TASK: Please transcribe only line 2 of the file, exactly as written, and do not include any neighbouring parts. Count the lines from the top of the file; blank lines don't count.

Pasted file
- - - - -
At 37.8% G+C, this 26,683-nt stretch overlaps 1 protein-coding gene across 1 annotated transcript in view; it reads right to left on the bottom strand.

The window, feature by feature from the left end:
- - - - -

The window, feature by feature from the left end: